Profiles in Service - Master Deputy Charles Havasy
By Public Information Officer M.C. MORRIS MONCURE
May 16, 2017

When VMI graduates identify themselves, they simply use their name and the year they graduated from “The Institute.” Deputy Charles Havasy ’73 and two other VMI Alumni, Judge Robert E. Reibach, ‘77 and Judge John Franklin ’90, were recently featured in the VMI Alumni Review. The magazine reflected upon their work in the VMI service tradition and described their collaborative efforts this way, “The work and subject matter is often difficult, but teamwork and comradery guide the alumni in their daily interactions as they fairly serve Stafford County.”

Deputy Havasy comes from a big Stafford family where public service was a common bond. His four older brothers went into the Navy. Deputy Havasy, the fifth boy, served in the Army after graduating from Stafford High School in 1969 and then “The Institute” in 1973.

After military service, Deputy Havasy earned his M.B.A. at Virginia Tech, worked in the Blacksburg area for a few years, then returned to Stafford in 1983. He worked in the insurance and investment industry for 22 years, but he truly missed the personal satisfaction of serving the public.

Several family members were in law enforcement and when their guidance was offered one remarked, “Law Enforcement likes a little gray hair.” So the man with “not much hair” decided to investigate a change of career. He applied to the Sheriff’s Office and at the age of 57 aced the physical testing necessary to join the agency and attended the Rappahannock Regional Justice Academy where he received the Charles E. Murray, Jr. Award for top achievement. Deputy Havasy now serves in the Courts Division. He loves the comradery and confidently says “Everyone in this unit is a first class officer and we support each other 100%!”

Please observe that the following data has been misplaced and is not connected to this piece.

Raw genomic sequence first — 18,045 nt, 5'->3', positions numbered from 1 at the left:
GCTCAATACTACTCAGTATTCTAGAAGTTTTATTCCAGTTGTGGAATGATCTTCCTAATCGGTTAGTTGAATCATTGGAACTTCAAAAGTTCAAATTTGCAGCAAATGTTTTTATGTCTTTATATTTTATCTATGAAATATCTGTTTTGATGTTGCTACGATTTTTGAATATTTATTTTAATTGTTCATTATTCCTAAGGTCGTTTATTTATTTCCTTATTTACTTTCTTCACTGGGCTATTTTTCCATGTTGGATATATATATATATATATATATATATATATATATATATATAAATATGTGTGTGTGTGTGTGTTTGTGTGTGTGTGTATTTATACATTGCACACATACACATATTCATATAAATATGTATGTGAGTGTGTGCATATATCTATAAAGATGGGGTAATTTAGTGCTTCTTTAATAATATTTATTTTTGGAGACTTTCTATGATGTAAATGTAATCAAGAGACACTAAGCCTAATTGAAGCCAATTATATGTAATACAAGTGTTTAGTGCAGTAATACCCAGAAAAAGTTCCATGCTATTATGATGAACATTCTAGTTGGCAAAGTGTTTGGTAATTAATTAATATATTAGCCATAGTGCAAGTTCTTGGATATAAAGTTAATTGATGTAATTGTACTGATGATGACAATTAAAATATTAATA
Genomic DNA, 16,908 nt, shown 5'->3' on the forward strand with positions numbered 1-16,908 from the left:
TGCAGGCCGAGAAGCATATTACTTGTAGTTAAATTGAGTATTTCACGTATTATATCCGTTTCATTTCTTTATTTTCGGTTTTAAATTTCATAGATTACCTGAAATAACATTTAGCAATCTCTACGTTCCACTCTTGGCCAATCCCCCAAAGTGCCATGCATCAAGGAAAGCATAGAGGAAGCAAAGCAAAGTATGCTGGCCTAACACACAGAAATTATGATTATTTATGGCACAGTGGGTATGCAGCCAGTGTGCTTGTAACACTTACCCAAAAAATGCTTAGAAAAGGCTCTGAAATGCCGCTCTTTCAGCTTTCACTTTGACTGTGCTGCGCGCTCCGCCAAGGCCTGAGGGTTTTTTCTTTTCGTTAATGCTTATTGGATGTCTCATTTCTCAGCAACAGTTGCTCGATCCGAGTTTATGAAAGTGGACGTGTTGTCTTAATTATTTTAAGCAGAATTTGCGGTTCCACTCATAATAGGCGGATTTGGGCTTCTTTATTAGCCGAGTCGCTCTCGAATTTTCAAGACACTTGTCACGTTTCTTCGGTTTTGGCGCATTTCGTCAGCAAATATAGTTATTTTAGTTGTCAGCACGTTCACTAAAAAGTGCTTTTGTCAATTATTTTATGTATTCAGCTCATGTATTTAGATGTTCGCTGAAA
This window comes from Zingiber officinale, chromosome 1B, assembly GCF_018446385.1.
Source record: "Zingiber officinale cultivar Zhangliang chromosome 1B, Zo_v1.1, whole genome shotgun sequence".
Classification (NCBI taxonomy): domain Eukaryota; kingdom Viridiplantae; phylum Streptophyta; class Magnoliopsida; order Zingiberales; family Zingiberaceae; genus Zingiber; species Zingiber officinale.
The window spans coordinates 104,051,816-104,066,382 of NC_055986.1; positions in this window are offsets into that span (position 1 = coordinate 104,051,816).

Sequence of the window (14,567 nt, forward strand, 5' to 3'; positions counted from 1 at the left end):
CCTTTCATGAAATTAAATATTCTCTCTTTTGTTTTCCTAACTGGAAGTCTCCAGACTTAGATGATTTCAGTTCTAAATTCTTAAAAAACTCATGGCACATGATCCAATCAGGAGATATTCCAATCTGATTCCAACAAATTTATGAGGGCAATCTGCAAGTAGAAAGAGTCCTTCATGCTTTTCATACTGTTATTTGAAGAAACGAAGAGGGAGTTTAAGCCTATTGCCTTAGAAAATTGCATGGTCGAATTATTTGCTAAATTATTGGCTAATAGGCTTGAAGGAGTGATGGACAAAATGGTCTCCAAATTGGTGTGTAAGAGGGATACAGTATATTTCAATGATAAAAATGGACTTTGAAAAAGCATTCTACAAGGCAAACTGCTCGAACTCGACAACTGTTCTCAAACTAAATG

“I love serving the public. Between 800 – 1300 people come through the front door of the Courthouse every day. Many of them are here for the first time and do not know how to navigate the system. They are often here to support someone or have questions about the process. We treat them with the respect and dignity they deserve,” says Deputy Havasy.

At the age of 67, Deputy Havasy is the oldest sworn member of our agency. “I am proud to put on my uniform every day, as I have done for the last 9 years. My position in Court Services has allowed me to enjoy my weekends with my wonderful wife, children and now grandchildren. I’m very proud to serve my County and its citizens, work with outstanding people, and still enjoy my family life. In the end, no one is going to ask you how many days you were at work.”